The psalmist is not concerned with the coming of a new world, but offers us a path. He asks to be taught — “Lead me in your truth and teach me”. We’re told that the Lod’s “compassion and love . . . are from everlasting”. And he asks the Lord, as we all must, to “Remember not the sins of my youth and my transgressions; remember me according to your love.” The psalm offers reassurance that “All the paths of the Lord are love and faithfulness to those who keep his covenant and his testimonies.”

I am glad that we get to Luke’s warnings after we have heard from Jeremiah and the Psalmist. They put justice and love at the center. Building a world of justice and righteousness, we have learned over thousands of years, is not easy. But movements toward justice have often come from what felt like end times. The warnings that Luke offers and the promise that Jeremiah gives us are necessarily intertwined. I don’t know what it means to be ready for the “Son of Man coming in a cloud”, but if that is what it takes to get to the world of justice, righteousness and safety, I will do my best, like the psalmist, to follow the Lord’s paths.

Christ the King

“My kingdom is not from this world”, Jesus tells Pilate in today’s gospel (John 18:36). This Sunday, the last in the church year, is commonly known as “Christ the King Sunday”, or “The Reign of Christ”. If Jesus’ kingdom is not from this world, what does it mean in this world? In the epistle, taken from Revelation, we’re told that Jesus is “ruler of the kings of the earth” (Revelation 1:5). In our first reading, the last words of David, we are told that “One who rules over people justly, ruling in the fear of God, is like the light of morning, like the sun rising on a cloudless morning, gleaming from the rain on the grassy land” (2 Samuel 23:3-4). All this talking about kings and kingship is a bit strange for those of us living in a republic founded on the rejection of kings!

I’m not sure I know what to think about Christ’s kingdom: it’s not from this world, but this world is the only one I know. The multiple metaphors around the idea of Christ’s kingship suggest it’s one that many have struggled over. When I read about the light of the morning, I know it is a kingdom I wish for. It is simultaneously not from this world, but one we seek to build in this world. So today I have no bright ideas, just a question to ponder. What does it mean for you that Christ is King, that we are living in the reign of Christ? What do you differently because of that? How can we feel the light of morning? What are we doing to build the kingdom?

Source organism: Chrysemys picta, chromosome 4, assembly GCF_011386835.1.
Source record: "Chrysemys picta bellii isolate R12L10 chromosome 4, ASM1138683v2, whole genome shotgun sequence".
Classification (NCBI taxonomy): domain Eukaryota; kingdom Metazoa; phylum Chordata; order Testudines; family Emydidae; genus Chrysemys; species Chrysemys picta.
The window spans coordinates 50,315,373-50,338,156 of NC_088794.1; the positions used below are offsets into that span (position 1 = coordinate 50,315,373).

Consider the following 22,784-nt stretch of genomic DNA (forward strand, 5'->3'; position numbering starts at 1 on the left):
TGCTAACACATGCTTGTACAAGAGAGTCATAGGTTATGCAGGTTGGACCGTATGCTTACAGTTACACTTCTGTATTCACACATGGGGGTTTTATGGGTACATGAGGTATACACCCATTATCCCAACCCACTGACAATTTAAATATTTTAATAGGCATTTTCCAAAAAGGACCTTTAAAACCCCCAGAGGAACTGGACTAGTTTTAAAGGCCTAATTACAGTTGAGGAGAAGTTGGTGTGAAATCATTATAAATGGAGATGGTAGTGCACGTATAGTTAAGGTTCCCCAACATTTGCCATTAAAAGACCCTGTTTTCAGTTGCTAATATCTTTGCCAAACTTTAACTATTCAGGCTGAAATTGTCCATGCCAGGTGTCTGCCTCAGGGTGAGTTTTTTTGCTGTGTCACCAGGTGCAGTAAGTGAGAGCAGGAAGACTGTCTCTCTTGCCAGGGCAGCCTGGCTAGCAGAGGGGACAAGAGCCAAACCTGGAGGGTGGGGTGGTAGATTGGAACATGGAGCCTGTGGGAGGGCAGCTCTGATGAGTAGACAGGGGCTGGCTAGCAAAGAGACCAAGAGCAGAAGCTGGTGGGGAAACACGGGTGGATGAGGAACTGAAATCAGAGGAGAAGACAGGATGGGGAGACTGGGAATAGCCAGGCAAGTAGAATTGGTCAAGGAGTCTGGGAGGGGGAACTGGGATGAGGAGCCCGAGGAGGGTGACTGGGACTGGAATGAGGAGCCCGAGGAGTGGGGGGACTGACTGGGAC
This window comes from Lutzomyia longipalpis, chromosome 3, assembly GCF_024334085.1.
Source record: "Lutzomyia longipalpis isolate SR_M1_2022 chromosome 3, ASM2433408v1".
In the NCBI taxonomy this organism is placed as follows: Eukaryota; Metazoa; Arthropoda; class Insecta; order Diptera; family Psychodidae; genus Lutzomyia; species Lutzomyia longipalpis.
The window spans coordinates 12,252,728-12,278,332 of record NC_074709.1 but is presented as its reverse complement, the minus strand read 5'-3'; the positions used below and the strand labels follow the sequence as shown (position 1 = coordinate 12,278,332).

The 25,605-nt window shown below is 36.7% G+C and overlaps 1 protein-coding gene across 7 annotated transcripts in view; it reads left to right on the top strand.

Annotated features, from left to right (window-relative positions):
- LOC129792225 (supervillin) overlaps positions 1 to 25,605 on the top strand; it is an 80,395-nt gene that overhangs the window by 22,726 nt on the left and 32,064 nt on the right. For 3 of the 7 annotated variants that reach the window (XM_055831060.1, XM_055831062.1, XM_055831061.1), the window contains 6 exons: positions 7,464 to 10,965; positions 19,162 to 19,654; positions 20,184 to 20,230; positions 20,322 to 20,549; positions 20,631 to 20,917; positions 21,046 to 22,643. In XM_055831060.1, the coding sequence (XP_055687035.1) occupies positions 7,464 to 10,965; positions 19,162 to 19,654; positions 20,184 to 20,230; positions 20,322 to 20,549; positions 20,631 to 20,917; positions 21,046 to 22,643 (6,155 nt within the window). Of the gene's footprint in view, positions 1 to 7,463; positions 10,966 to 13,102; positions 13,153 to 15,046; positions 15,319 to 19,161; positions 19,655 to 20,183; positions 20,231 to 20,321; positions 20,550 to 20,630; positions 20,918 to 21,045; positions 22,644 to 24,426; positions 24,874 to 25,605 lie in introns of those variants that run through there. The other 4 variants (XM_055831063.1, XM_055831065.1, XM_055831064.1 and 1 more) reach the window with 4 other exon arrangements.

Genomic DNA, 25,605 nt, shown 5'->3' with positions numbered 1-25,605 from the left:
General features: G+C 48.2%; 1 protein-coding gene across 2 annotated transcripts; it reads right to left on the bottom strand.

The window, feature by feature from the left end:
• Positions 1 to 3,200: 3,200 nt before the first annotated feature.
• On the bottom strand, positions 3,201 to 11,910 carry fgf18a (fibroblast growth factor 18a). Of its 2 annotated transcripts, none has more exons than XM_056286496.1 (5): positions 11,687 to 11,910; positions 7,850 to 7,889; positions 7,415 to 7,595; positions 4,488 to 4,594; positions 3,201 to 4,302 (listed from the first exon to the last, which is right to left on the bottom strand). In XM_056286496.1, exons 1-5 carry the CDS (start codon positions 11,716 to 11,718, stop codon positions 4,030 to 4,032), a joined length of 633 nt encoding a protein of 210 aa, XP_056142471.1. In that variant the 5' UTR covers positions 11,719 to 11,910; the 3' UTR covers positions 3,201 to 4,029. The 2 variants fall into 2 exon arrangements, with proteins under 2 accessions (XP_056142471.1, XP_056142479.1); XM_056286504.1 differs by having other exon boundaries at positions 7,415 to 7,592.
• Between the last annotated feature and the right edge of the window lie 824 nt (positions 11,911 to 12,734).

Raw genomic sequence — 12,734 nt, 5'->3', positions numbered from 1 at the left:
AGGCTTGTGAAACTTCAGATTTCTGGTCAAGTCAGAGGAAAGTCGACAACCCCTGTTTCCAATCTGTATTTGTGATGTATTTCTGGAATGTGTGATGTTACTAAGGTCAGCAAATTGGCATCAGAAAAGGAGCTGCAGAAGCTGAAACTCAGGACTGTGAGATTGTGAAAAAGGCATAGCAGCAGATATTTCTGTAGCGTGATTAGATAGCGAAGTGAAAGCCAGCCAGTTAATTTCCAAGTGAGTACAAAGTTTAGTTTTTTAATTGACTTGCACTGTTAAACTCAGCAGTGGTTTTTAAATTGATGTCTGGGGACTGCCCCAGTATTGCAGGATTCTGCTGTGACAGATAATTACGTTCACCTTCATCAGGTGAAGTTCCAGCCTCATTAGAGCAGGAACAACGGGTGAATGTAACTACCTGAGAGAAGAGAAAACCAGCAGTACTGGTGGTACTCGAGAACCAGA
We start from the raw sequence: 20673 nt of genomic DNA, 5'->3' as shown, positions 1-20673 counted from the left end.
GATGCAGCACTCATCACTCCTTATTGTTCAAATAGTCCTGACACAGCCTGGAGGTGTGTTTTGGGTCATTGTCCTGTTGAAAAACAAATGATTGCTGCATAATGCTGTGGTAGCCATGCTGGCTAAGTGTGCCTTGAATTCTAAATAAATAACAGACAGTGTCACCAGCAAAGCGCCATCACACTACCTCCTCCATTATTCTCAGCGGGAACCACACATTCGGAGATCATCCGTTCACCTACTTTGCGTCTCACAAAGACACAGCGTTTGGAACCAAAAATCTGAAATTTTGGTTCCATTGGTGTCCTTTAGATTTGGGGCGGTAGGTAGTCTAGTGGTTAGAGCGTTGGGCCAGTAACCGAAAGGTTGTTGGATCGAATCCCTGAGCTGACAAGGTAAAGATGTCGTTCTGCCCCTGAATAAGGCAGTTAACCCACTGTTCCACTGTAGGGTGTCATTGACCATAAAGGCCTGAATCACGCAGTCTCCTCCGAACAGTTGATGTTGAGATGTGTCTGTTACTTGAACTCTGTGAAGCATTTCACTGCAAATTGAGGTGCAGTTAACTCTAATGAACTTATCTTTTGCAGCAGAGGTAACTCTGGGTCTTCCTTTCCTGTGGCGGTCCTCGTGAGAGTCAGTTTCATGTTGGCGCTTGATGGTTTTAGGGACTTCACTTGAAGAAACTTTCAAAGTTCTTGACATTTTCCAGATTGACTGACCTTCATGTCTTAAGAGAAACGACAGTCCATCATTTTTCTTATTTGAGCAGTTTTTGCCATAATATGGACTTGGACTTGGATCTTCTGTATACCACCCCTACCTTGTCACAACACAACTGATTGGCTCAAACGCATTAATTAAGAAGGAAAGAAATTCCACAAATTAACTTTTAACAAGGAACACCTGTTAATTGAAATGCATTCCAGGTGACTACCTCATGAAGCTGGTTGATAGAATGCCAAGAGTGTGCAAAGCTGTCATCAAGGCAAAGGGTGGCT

Making a spectacle

In today’s Hebrew scripture, we hear the story of Hannah (1 Samuel 1:4-20). Hannah is much loved by her husband Elkanah, but she has no children: “the Lord had closed her womb”. Her husband’s other wife, Peninnah, had “sons and daughters”, and taunts Hannah with her childlessness. Hannah, we’re told, grieves her childlessness. The account in scripture suggests very messy family dynamics, as Hannah is apparently the favorite wife, even though she was childless.

Hannah goes to the temple to pray, “deeply distressed”. She is watched by the priest Eli as she prays silently and weeps, and he asks her “How long will you make a drunken spectacle of yourself?” When she tells him she is not drunk, but praying from “anxiety and vexation”, he asks the God of Israel to grant her petition. And so it is: the story tells us that she and Elkanah worshiped before the Lord, went back to their house, and that Elkanah “knew his wife Hannah”. She conceived and bore a son, Samuel.

I am intrigued by Eli’s initial reaction, his concern that Hannah is making a spectacle of herself. She’s altogether too emotional in her prayer. Is Eli a closet Episcopalian? I’m uncomfortable with people who make a big deal about their faith. Like many Episcopalians, I’m not big on extemporaneous emotional prayer! Yet when we pray from our hearts, sometimes it is emotional. If we’re sharing with God our deepest joys, longings, fears, and griefs, there should be emotion. Maybe it’s time for me, like Eli, to better value the prayer that comes from the heart. And even make a spectacle of myself!